4 Search Results for "Dumas, Jean-Guillaume"


Document
Survey
Towards Representing Processes and Reasoning with Process Descriptions on the Web

Authors: Andreas Harth, Tobias Käfer, Anisa Rula, Jean-Paul Calbimonte, Eduard Kamburjan, and Martin Giese

Published in: TGDK, Volume 2, Issue 1 (2024): Special Issue on Trends in Graph Data and Knowledge - Part 2. Transactions on Graph Data and Knowledge, Volume 2, Issue 1


Abstract
We work towards a vocabulary to represent processes and temporal logic specifications as graph-structured data. Different fields use incompatible terminologies for describing essentially the same process-related concepts. In addition, processes can be represented from different perspectives and levels of abstraction: both state-centric and event-centric perspectives offer distinct insights into the underlying processes. In this work, we strive to unify the representation of processes and related concepts by leveraging the power of knowledge graphs. We survey approaches to representing processes and reasoning with process descriptions from different fields and provide a selection of scenarios to help inform the scope of a unified representation of processes. We focus on processes that can be executed and observed via web interfaces. We propose to provide a representation designed to combine state-centric and event-centric perspectives while incorporating temporal querying and reasoning capabilities on temporal logic specifications. A standardised vocabulary and representation for processes and temporal specifications would contribute towards bridging the gap between the terminologies from different fields and fostering the broader application of methods involving temporal logics, such as formal verification and program synthesis.

Cite as

Andreas Harth, Tobias Käfer, Anisa Rula, Jean-Paul Calbimonte, Eduard Kamburjan, and Martin Giese. Towards Representing Processes and Reasoning with Process Descriptions on the Web. In Special Issue on Trends in Graph Data and Knowledge - Part 2. Transactions on Graph Data and Knowledge (TGDK), Volume 2, Issue 1, pp. 1:1-1:32, Schloss Dagstuhl – Leibniz-Zentrum für Informatik (2024)


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@Article{harth_et_al:TGDK.2.1.1,
  author =	{Harth, Andreas and K\"{a}fer, Tobias and Rula, Anisa and Calbimonte, Jean-Paul and Kamburjan, Eduard and Giese, Martin},
  title =	{{Towards Representing Processes and Reasoning with Process Descriptions on the Web}},
  journal =	{Transactions on Graph Data and Knowledge},
  pages =	{1:1--1:32},
  ISSN =	{2942-7517},
  year =	{2024},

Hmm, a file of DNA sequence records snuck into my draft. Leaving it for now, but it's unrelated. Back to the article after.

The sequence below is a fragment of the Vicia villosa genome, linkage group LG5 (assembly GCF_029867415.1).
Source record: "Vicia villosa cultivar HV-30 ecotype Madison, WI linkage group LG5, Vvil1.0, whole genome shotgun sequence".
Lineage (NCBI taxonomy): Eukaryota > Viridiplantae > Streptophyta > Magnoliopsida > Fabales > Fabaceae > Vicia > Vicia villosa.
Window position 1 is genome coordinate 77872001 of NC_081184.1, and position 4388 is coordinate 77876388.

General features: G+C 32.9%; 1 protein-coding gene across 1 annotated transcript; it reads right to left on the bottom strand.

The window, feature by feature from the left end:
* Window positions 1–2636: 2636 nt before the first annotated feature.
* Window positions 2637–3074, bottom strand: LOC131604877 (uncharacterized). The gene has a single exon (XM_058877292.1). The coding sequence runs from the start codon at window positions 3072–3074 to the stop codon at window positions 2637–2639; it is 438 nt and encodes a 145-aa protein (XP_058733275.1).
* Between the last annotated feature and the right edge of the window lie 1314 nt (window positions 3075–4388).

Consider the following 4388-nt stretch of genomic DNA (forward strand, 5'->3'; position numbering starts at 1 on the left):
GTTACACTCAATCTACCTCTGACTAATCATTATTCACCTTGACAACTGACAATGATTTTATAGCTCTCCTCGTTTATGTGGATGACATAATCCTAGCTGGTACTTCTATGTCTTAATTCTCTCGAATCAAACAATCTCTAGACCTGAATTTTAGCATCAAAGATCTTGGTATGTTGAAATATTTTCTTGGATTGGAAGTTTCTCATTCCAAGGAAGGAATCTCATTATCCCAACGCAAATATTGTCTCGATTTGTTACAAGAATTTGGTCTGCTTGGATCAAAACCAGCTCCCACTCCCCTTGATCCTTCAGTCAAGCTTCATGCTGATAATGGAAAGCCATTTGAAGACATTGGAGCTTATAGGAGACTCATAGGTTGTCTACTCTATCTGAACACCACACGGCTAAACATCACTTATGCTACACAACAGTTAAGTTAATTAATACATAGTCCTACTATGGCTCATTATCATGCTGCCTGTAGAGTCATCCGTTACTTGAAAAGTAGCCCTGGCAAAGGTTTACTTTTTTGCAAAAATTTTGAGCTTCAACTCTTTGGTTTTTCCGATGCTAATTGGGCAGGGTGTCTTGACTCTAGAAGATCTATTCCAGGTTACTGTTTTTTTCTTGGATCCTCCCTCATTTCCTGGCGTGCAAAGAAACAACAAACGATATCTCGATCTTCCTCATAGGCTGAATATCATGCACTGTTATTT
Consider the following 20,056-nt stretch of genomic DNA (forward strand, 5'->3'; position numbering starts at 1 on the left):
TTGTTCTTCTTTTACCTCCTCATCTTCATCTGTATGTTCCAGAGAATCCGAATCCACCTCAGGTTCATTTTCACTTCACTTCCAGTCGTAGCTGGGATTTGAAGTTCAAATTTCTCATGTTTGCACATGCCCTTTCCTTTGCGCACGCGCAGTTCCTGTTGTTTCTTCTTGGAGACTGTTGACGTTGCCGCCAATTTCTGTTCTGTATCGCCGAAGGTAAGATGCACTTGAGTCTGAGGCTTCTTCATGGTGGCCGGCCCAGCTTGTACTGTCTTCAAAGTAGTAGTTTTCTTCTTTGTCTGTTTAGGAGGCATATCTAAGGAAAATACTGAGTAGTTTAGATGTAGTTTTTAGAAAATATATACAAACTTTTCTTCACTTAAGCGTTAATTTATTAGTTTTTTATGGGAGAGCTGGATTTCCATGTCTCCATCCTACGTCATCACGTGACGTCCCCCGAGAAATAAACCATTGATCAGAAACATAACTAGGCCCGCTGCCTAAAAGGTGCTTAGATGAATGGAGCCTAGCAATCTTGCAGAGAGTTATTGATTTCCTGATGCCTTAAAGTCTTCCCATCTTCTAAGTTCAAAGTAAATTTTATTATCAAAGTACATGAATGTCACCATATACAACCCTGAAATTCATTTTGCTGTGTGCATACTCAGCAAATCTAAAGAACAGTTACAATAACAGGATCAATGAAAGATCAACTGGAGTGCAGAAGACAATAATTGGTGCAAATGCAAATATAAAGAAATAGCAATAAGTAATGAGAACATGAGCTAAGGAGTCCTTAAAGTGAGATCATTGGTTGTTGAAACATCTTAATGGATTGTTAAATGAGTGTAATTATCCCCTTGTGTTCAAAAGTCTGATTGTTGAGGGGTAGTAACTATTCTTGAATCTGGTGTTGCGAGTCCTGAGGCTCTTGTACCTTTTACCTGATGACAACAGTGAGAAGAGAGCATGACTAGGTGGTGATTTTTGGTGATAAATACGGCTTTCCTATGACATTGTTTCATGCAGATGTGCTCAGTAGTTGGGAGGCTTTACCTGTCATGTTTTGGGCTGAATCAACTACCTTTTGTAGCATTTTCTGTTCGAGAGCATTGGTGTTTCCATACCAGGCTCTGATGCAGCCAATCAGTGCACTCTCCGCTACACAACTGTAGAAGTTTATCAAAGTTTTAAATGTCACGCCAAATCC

volume =	{2},
  number =	{1},
  publisher =	{Schloss Dagstuhl -- Leibniz-Zentrum f{\"u}r Informatik},
  address =	{Dagstuhl, Germany},
  URL =		{https://drops.dagstuhl.de/entities/document/10.4230/TGDK.2.1.1},
  URN =		{urn:nbn:de:0030-drops-198583},
  doi =		{10.4230/TGDK.2.1.1},
  annote =	{Keywords: Process modelling, Process ontology, Temporal logic, Web services}
}
Document
A Cryptographer's Conspiracy Santa

Authors: Xavier Bultel, Jannik Dreier, Jean-Guillaume Dumas, and Pascal Lafourcade

Published in: LIPIcs, Volume 100, 9th International Conference on Fun with Algorithms (FUN 2018)


Abstract
In Conspiracy Santa, a variant of Secret Santa, a group of people offer each other Christmas gifts, where each member of the group receives a gift from the other members of the group. To that end, the members of the group form conspiracies, to decide on appropriate gifts, and usually divide the cost of each gift among all participants of that conspiracy. This requires to settle the shared expenses per conspiracy, so Conspiracy Santa can actually be seen as an aggregation of several shared expenses problems. First, we show that the problem of finding a minimal number of transaction when settling shared expenses is NP-complete. Still, there exists good greedy approximations. Second, we present a greedy distributed secure solution to Conspiracy Santa. This solution allows a group of people to share the expenses for the gifts in such a way that no participant learns the price of his gift, but at the same time notably reduces the number of transactions with respect to a naive aggregation. Furthermore, our solution does not require a trusted third party, and can either be implemented physically (the participants are in the same room and exchange money using envelopes) or, virtually, using a cryptocurrency.